While encouraging growth the massive expansion of money supply during the 1990’s also flowed into speculative activity and contributed considerably to the resulting stock market bubble of the late 1990’s. When the recession of the early 2000’s happened following the bursting of the high tech/internet bubble the velocity of money fell. Once again the monetary authorities stepped in lowering interest rates and flooding the financial system with liquidity. The result was the money supply grew rapidly once again. The US government helped the monetary growth along by slashing taxes and moved the surplus into a substantial deficit.  

 

Again it seemed to work as money velocity picked up but it never reached the levels seen at the peak from 1996 to the early part of 1998. GDP grew but it was tepid. While the velocity of money didn’t reach the previous heights the debt grew at a rapid rate and money supply once again underwent rapid growth. All of the debt and monetary growth helped contribute to the housing and derivatives bubble that burst in the 2007-2008 financial panic. The velocity of money plunged once again and the debt imploded resulting in foreclosures and bankruptcy.  In order to prevent a complete financial meltdown the government stepped in and government debt exploded upwards. Since the end of 2007 US government debt has increased by $5.6 trillion or 110%.  GDP growth has been tepid at best or continued to contract.

 

Pumping all of that money into the financial system may have prevented a complete meltdown and depression but given the ongoing fall in the velocity of money it is not doing much good. In theory pumping all of those funds into the financial system is supposed to help improve the velocity of money. But it isn’t as there is just too much debt and until that debt is lowered either by default or paying it down the economy will continue to be slow growing or worse it could go into contraction once again. Another crisis on the scale of the 2007-2008 financial crisis could push the economy over the edge and the economy would fall not into a steep recession but more likely a depression.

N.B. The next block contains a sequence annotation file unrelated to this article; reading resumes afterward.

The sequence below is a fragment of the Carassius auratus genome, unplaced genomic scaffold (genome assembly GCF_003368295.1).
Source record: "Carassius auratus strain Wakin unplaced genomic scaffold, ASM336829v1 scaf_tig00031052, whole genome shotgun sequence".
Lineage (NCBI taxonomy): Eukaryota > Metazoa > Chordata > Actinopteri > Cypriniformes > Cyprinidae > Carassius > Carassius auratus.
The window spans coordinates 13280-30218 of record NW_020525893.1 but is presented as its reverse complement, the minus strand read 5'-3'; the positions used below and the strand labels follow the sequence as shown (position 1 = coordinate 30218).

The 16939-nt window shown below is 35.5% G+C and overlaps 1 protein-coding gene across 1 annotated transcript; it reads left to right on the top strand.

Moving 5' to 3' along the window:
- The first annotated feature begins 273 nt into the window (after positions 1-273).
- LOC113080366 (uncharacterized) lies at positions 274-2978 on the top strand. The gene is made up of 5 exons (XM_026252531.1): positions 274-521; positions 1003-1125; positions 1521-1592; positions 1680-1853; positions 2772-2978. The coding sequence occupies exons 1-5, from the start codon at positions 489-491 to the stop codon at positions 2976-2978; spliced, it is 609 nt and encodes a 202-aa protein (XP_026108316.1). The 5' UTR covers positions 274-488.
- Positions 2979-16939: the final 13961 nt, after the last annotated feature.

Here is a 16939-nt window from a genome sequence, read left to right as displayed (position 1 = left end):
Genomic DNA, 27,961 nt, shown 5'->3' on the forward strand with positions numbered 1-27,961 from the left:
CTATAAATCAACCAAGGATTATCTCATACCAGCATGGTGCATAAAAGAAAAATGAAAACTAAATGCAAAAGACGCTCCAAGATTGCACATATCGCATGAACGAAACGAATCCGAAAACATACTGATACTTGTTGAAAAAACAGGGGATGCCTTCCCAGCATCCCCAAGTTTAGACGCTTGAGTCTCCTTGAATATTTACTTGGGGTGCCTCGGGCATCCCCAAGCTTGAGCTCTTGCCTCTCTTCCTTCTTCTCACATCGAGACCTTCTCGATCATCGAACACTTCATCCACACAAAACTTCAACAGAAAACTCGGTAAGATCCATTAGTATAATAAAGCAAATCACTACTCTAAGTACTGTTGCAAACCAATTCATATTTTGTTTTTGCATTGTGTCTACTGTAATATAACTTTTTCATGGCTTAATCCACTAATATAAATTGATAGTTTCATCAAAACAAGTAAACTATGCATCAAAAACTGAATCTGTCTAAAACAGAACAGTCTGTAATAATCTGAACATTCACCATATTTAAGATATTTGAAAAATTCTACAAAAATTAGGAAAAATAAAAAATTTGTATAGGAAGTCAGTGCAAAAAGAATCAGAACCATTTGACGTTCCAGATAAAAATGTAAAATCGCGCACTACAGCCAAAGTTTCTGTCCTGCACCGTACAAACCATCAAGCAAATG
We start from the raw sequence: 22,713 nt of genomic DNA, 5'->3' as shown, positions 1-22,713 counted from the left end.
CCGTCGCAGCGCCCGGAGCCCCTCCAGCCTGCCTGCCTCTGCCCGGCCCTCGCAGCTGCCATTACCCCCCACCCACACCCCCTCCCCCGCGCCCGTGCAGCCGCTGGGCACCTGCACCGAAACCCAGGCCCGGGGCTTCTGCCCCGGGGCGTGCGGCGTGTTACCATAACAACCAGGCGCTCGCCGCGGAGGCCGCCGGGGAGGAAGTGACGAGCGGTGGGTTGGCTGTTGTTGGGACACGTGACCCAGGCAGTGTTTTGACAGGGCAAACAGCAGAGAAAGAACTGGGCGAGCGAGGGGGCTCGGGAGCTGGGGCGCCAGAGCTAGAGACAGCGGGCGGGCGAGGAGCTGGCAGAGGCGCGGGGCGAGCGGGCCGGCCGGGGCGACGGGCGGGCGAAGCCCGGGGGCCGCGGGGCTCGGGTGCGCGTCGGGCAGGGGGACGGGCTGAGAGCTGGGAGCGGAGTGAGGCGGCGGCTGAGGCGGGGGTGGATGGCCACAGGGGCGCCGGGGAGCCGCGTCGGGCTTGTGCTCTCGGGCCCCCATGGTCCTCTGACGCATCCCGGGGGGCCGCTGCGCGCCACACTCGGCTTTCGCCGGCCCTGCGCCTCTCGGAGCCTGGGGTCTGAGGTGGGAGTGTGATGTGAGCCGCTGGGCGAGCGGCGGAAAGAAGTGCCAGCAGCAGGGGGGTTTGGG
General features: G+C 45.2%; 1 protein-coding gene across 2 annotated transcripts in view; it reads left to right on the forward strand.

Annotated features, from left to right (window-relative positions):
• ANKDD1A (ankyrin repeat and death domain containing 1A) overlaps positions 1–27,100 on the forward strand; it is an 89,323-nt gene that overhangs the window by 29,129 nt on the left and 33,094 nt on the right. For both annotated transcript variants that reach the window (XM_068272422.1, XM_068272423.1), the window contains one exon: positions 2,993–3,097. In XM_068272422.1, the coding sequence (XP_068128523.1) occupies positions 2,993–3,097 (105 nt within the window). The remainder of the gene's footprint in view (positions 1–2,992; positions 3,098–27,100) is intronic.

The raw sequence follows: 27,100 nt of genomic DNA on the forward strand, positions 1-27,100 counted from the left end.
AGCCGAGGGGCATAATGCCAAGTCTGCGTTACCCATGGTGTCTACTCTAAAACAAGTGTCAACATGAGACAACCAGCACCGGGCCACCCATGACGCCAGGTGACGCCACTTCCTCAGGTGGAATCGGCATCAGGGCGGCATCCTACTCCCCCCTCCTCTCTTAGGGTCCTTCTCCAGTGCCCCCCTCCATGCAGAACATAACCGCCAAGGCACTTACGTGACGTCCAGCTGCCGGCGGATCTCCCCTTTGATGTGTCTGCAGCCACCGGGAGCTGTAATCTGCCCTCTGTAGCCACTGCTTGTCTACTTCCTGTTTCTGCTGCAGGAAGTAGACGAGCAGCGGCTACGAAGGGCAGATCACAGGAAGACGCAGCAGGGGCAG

The cycle to cleanse the debt is still young. The excesses of the 1990’s and early part of the 2000’s is most likely going to take years to resolve. The resultant fall out from that cycle of excess should also continue to be with us for some time as well. The fall out has increased societal tensions, social unrest and even the potential for global warfare.

 

copyright 2012 All Rights Reserved David Chapman

General Disclosures

The information and opinions contained in this report were prepared by MGI Securities. MGI Securities is owned by Jovian Capital Corporation (‘Jovian’) and its employees. Jovian is a TSX Exchange listed company and as such, MGI Securities is an affiliate of Jovian. The opinions, estimates and projections contained in this report are those of MGI Securities as of the date of this report and are subject to change without notice. MGI Securities endeavours to ensure that the contents have been compiled or derived from sources that we believe to be reliable and contain information and opinions that are accurate and complete. However, MGI Securities makes no representations or warranty, express or implied, in respect thereof, takes no responsibility for any errors and omissions contained herein and accepts no liability whatsoever for any loss arising from any use of, or reliance on, this report or its contents. Information may be available to MGI Securities that is not reflected in this report. This report is not to be construed as an offer or solicitation to buy or sell any security. The reader should not rely solely on this report in evaluating whether or not to buy or sell securities of the subject company.

 

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-- Posted Friday, 20 July 2012 | Digg This Article | Source: GoldSeek.com